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A four-year degree? Entirely online? You betcha

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Kayla Bunge
December 8, 2008
— For some displaced autoworkers and others thrown out of work, the GM plant closing could be a blessing in disguise—an opportunity for adults who had known only one job to acquire new skills.

But going back to school means making a significant lifestyle change.


What if I’m too old? What if I’m not smart enough? What if I don’t have time?


The online bachelor of business administration degree program at UW-Whitewater might be the answer, said Jan Olson, assistant dean of the College of Business and Economics.


The program, launched in 2006, is designed primarily for non-traditional students who have two-year degrees and want four-year degrees, she said.


“There are people who can go out and get good jobs and … be successful without a (four-year) degree,” Olson said. “But if you want to move up, someone’s going to ask about a degree.”


The online degree program offers the junior- and senior-level courses required for a general business major, she said. The classes have the same content and rigor as on-campus classes but also provide the flexibility of taking the classes when it’s convenient, she said.


To be eligible for the online degree program, students must have completed 54 or more credits and have completed a set of basic courses.


Students who might not meet those requirements have the option of completing lower-level courses at other institutions, including through the UW Colleges online degree program.


“If a student came to us with a lot of courses but hadn’t had any accounting or economics courses, for example, we would refer them to that program if they want to do it online,” Olson said.


To be eligible for the online degree program, students also must have a cumulative grade point average of 2.8 or better.


Students who fall short of the requirement could have their previous grade point averages essentially erased under a forgiveness policy for students who have gaps of five or more years in their college educations.


“For some people, that grade point average might be a little scary,” Olson said.


Although it’s convenient, the online degree program carries a higher price tag: $360 for an online business credit compared to $257 for an on-campus business credit.


Olson said prospective students should thoroughly weigh the extra cost against the convenience of taking courses online. She said people who live in Janesville, for example, might decide it’s worth it to attend classes at UW-Whitewater rather than taking them online.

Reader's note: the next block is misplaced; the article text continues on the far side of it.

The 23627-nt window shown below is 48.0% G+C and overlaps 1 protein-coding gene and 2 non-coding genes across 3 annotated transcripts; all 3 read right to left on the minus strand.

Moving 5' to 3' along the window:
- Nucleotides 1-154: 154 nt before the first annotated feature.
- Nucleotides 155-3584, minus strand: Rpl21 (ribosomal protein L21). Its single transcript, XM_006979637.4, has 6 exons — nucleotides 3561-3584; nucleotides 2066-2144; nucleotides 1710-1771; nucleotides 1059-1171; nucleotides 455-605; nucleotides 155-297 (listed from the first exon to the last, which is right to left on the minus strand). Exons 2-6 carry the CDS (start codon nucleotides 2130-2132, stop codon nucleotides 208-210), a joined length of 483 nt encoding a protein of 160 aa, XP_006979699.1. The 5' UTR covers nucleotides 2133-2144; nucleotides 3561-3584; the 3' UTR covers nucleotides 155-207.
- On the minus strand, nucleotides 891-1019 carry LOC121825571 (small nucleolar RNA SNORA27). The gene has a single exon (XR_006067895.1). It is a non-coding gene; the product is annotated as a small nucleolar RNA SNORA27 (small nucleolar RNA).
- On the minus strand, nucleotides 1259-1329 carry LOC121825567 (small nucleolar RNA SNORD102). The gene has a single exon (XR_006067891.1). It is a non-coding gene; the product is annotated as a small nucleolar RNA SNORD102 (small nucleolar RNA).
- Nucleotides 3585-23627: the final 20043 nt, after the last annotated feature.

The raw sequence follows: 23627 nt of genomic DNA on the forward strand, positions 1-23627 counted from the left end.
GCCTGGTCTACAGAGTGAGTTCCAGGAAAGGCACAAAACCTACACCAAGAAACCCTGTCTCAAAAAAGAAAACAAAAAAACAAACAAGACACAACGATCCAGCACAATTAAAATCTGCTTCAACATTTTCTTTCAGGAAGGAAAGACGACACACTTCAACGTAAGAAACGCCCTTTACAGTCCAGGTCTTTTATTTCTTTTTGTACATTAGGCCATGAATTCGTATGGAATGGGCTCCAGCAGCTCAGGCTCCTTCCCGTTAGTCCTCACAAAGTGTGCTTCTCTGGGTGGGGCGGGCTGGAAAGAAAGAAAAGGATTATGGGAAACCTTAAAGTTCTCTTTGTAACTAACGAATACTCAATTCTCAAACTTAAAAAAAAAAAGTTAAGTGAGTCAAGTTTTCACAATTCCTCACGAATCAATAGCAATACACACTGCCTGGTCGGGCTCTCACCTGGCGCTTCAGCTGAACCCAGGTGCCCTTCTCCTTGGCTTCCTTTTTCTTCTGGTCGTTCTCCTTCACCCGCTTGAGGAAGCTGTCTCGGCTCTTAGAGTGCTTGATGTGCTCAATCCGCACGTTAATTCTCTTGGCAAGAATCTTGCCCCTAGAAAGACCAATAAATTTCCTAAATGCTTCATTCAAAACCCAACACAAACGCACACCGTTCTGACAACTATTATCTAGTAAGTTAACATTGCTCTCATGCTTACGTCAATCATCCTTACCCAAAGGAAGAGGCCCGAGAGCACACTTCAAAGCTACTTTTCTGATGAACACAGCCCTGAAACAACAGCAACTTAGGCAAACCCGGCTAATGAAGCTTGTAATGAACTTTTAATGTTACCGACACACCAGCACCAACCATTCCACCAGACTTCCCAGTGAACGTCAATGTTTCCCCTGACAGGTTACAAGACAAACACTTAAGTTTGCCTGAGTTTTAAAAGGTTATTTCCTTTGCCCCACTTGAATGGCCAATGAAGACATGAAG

The online degree program is only for a general business major.


People who want different business majors—accounting, marketing or human resources are the most popular—would have to take the required courses on campus because they aren’t offered online, Olson said.


All business majors require several core courses, so it’s possible to “mix and match” online and on-campus courses to meet those requirements, she said.


“But when it gets into (the specific courses required for) the major, they need to be able to come to campus,” Olson said.


However, the general business major provides a good educational foundation for a majority of people, she said.


“It’s general, so it works for a lot of people,” Olson said.


Olson anticipates a boost in enrollment in the online degree program because of the number of displaced workers who could be seeking four-year degrees.


She said there likely will be an increase in overall university enrollment, too.


“I would also anticipate—just simply because of location—that we’ll see those people in our face-to-face classes as well.”


TO LEARN MORE
For more information about the online bachelor of business administration degree program at UW-Whitewater, call (262) 472-4900 or toll-free 1-866-584-6055, e-mail onlinebba@uww.edu or go to www.uww.edu/cobe/distance/onlinebba.

Prospective students should contact the university before applying for the program to ensure they have fulfilled the requirements for admission.



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